The fumigator-exterminator (my own coinage) told me to go inside my house and close the door. I obeyed but later on I wanted to find out whether that fogging had any effect on the mosquito population and opened the door. After a half an hour or so, (around six o’clock p.m.) the first mosquitoes flew into the house and I managed to kill them with an electric mosquito swatter. Next morning, as I usually sleep with an open window under a mosquito net, I found and killed some 30 more of them.

I became curious about fogging and its effects on mosquitoes, human beings and fauna. I started my research on the Internet and found some interesting and relevant articles, features. Daily Mail in its article of September 22, 2016, wrote about fogging and its effects in India. It reported that fogging machines used by the municipal corporations in Delhi spray 95 litres of diesel mixed with insecticides in an hour.

The chemical used for fumigation is mostly malathion which can be hazardous for humans- especially for the vulnerable, young and elderly. It can cause short term breathing problems, headaches in healthy people and can have chronic long term effects. Dr. S.P. Byotra, senior consultant and chairman of medicine at Sir Ganga Ram Hospital said: “It has an adverse effect on those, who are asthmatic and allergic. Fumigation is no more effective but has a negative impact on human health.” World Health Organization (WHO) warns against needless fumigation.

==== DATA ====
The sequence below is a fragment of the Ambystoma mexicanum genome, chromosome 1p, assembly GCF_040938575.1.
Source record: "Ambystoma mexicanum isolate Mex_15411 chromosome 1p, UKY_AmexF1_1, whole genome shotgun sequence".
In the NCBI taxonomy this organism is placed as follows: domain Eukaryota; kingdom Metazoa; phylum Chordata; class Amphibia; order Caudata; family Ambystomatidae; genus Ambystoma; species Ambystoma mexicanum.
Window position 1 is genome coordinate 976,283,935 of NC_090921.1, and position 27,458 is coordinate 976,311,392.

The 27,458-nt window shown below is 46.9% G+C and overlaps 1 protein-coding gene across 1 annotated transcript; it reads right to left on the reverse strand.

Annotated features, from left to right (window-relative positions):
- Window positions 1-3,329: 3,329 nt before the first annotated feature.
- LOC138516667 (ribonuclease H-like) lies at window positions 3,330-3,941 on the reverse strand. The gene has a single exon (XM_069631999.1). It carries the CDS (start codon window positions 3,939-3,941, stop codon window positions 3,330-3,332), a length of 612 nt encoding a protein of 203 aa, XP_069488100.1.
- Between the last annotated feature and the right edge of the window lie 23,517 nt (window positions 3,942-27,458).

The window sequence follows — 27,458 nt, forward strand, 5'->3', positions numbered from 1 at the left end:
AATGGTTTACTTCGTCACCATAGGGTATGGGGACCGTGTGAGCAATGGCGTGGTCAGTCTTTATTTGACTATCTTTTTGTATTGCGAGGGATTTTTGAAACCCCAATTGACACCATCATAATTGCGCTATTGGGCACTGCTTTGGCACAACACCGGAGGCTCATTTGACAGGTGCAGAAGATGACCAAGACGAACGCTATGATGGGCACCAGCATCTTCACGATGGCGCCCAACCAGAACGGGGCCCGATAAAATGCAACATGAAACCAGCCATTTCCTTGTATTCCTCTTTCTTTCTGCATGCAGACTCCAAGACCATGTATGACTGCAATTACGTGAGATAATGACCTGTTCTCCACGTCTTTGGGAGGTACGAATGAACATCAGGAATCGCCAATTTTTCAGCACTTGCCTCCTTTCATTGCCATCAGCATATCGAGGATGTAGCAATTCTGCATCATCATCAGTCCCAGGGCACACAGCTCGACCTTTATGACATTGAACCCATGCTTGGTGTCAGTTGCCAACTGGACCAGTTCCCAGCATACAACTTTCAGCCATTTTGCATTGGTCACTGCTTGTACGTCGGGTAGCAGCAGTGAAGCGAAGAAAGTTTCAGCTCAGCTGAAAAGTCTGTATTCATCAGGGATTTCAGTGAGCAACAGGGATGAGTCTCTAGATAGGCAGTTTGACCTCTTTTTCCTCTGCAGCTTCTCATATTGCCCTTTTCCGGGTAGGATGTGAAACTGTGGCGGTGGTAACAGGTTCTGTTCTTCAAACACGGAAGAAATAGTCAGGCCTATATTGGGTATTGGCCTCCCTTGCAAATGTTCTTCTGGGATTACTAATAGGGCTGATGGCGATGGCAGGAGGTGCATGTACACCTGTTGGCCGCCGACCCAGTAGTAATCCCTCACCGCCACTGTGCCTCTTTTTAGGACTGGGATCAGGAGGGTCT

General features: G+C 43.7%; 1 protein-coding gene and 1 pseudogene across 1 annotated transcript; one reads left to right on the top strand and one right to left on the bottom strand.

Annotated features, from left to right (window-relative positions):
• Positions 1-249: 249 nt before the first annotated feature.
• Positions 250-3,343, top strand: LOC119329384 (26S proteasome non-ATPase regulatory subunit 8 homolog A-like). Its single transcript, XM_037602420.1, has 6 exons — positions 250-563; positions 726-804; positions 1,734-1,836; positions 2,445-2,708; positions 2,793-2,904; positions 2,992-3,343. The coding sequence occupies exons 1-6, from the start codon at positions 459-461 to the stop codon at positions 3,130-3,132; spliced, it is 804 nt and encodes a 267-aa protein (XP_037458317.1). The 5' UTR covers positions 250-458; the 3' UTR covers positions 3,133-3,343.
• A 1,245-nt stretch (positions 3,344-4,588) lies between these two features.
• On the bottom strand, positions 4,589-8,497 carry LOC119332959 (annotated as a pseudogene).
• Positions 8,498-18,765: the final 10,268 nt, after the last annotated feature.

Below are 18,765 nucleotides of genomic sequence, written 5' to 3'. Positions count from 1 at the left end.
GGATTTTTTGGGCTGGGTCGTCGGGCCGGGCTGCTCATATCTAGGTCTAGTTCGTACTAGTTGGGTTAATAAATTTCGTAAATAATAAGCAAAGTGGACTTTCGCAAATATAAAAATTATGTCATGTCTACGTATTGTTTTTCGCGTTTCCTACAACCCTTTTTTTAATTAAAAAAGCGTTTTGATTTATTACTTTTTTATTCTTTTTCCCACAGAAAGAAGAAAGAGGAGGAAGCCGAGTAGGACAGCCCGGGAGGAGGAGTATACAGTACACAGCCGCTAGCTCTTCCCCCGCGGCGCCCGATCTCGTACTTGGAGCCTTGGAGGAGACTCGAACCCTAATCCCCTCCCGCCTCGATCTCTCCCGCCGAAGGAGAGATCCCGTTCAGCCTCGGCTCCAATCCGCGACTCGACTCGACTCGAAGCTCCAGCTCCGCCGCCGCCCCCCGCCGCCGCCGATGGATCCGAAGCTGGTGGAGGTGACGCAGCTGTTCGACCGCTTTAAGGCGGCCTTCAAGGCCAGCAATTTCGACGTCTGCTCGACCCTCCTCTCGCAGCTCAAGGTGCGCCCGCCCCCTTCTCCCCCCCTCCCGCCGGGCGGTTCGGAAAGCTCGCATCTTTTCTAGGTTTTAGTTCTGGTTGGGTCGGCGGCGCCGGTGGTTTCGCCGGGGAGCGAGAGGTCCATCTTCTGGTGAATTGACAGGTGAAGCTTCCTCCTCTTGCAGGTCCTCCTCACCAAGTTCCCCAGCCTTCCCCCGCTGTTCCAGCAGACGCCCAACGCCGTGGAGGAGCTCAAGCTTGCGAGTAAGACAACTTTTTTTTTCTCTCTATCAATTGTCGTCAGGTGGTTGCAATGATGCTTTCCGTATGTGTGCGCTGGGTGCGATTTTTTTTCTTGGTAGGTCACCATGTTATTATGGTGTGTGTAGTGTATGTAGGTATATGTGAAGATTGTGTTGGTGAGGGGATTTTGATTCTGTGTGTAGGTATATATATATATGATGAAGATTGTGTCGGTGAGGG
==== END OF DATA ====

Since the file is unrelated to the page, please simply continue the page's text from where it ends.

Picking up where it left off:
It reiterates that anti-mosquito fogging is 95% diesel mixed with only 5% of chemicals, like pyrethrum, malathion and alphacypher.

Diesel is a Class-I cancer causing element. Fumigation is not a preventive measure but only a containment measure. It is a high-risk formula with only psychological effects- it makes people feel safer. There is data which suggests that mosquitoes have become resistant to the chemicals used in fumigation and may not die. Furthermore, fogging kills other insects that feed on mosquitoes.

Seek foreign help